Opinion: Gender Inclusivity at Meredith


A bird's eye view of Johnson Hall and the fountain in summer
Photo courtesy of Meredith College

Since 1891, Meredith College has been considered a historically all-women's institution, which has caused our school to be centered around this gender binary. Meredith refers to their entire student body as women, despite not all of the students at Meredith identifying as women.


For example, the name of the Big Sis/Lil’ Sis program and the fact that Meredith uses the term “sisterhood'’ on many posters and campaigns both force the gender binary on the campus community. This gender binary damages our transgender and non-binary students by limiting their individual expression and liberties. This sends a message that these students do not belong here when, in fact, they do. To highlight that this is a serious issue affecting our students, I reached out to individuals who belong to the trans or non-binary community.


The Herald interviewed Juniper Craft, ‘25, who identifies as transgender and uses they/them pronouns, and Stem, ‘25, who uses all pronouns and requested their last name not be used. When asked how Meredith’s use of gendered terms like “sisterhood” made them feel, Craft explained that it makes them feel “uncomfortable, unseen and like they have to hide themselves.” Stem said they’ve had a similar experience and explained that it makes them feel excluded. They posed the question, “If everyone else is a part of the sisterhood then where do I fit in?”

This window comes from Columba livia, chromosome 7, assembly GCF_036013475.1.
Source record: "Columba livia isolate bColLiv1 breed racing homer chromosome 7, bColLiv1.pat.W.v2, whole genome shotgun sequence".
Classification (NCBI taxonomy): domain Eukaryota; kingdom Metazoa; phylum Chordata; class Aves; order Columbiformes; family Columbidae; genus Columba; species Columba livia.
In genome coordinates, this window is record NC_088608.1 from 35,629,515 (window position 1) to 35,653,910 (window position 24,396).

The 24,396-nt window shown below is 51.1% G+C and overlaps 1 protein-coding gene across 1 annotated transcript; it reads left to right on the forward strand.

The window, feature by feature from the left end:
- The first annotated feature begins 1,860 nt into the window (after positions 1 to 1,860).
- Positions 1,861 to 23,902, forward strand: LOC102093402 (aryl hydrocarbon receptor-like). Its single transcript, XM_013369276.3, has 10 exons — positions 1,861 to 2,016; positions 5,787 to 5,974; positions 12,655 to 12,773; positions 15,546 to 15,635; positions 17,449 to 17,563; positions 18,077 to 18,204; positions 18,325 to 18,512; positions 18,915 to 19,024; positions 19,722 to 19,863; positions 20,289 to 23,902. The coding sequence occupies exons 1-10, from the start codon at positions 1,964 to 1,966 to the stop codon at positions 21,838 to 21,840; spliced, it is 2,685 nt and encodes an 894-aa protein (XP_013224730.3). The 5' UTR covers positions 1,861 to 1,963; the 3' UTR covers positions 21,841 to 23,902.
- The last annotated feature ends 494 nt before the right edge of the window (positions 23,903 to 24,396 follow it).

When both students were applying to Meredith, they knew it was a historically all-women's college. Craft said that during the admission process they emailed one of their advisors, unsure that they were even allowed to apply at all. They also explained that “it felt like they focused a lot on my ‘biological sex’ and automatically assumed I was a girl.” Stem said that they were “extremely hesitant when applying to Meredith.”


“Being someone of the female sex but not of the female gender made me worried that I may not fit at Meredith,” Stem explained.


This poses the question, should Meredith change their admissions policy? The obvious answer is yes. Both students said they felt that no matter how hard or long the process is to update the admissions policy, it should change in order to make all students feel welcome and ensure inclusivity.


Craft added, “Making students feel comfortable and welcome is tremendously more important than how long it might take to update the policy.”


Stem said, “It should be updated to welcome all, not just [those] who fit into gender roles.”In my opinion, the lack of gender inclusion at Meredith is a real and serious issue that must be addressed and resolved. Read more about this topic from the admissions perspective in The Herald’s November 2020 article “Gender Policies at an all Women’s Institution.”


By Evelyn Summers, Staff Writer

265 views0 comments

Recent Posts

See All

While corporate coffee chains are convenient, they harm coffee culture, local coffee shops and roasters and create unreasonable working environments. I have worked as a barista for the majority of my

Mental health and mental illness are important and have only become more prevalent issues with time. I have been extremely fortunate to explore and question perceptions about the mental health crisis